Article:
When we become solely focussed on our own shortcomings, we replace empathy with defensiveness and can be unwilling to listen to how, in this example, the colour of someone's skin or the sound of someone's name can immediately put them on the backfoot in society before they've even spoken or been seen. 

Mindsets, to unintentionally use a pun, get very black and white. People are divided into their own camps and nuance and individuality are lost. And humans aren’t anything if not nuanced. Anger is misdirected towards people facing issues of their own, who we most likely have more things in common with than we realise. 

When we take a moment to tell ourselves 'This isn't about me' and actually speak to other people about their experiences we realise, as humans, there's always common ground to be found. 

To continue using this specific example, highlighting the inequities and inequalities against people of colour doesn't devalue the issues being faced by the white working class, it just shows that there's a lot of work needing to be done in multiple areas. And to make good change happen for different groups, it needs to be the people pulling in the same direction rather than different groups of people squabbling with each other. The more we embrace diversity, listen, and help one another, the quicker regenerative action can be demanded from those in power and from society.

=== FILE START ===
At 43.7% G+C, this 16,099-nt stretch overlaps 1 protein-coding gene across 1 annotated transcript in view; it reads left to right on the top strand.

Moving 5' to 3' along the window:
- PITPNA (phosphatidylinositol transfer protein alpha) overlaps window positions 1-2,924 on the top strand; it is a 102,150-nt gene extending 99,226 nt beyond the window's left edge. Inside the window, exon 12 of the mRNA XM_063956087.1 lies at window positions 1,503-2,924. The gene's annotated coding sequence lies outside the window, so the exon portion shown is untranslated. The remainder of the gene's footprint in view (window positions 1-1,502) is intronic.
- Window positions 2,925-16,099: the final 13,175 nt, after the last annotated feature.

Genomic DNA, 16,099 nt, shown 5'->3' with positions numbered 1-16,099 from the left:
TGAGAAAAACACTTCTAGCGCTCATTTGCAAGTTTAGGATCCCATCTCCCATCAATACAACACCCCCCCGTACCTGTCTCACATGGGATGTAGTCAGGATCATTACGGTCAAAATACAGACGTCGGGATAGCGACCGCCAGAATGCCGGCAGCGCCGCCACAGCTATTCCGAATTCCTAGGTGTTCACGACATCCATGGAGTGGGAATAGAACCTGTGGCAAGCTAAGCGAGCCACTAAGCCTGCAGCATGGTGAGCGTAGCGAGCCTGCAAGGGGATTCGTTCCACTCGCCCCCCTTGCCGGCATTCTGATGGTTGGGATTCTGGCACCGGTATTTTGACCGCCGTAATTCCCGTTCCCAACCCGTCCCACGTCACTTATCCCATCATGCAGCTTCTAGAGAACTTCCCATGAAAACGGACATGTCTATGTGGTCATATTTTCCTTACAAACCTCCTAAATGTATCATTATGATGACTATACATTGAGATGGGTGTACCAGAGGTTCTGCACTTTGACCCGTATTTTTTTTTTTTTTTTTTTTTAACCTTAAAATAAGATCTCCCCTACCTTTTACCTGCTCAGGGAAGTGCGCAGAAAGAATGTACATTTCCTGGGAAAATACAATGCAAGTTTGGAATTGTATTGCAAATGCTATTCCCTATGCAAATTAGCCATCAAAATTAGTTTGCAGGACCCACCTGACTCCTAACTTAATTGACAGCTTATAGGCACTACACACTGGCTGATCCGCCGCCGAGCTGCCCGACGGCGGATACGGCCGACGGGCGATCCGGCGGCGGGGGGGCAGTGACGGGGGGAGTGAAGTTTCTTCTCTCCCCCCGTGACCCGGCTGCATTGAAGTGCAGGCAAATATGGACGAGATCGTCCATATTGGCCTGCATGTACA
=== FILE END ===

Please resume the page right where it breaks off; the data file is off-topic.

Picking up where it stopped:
From listening to different types of people, we may learn of some prejudices within ourselves we didn't realise were subconsciously ingrained that may need working on. I personally have. I know, I was also shocked to find out I’m not perfect. 

Growing up I would frequently say 'that's gay' towards anything negative. It's only since meeting people who are gay and have become some of my closest friends, I realised that though I might have thought nothing of using that sentence, to them, it might not feel nice. 

Realising these things often feels uncomfortable, which again can make people push back. But I think that reaction often comes from a place of guilt. Most of us don't like the idea that we may have inadvertently hurt someone else's feelings. But the discomfort is good. Just like in Harry Potter when danger-plagued Potter breaks his arm during a Quidditch game and is fed Skele-Gro. The discomfort is palpable in the pages, but the growth (in his case of bones) is worth it. So, consider this supplement your dose of Skele-Gro. Overlooking the fact that J.K. Rowling is anti-trans.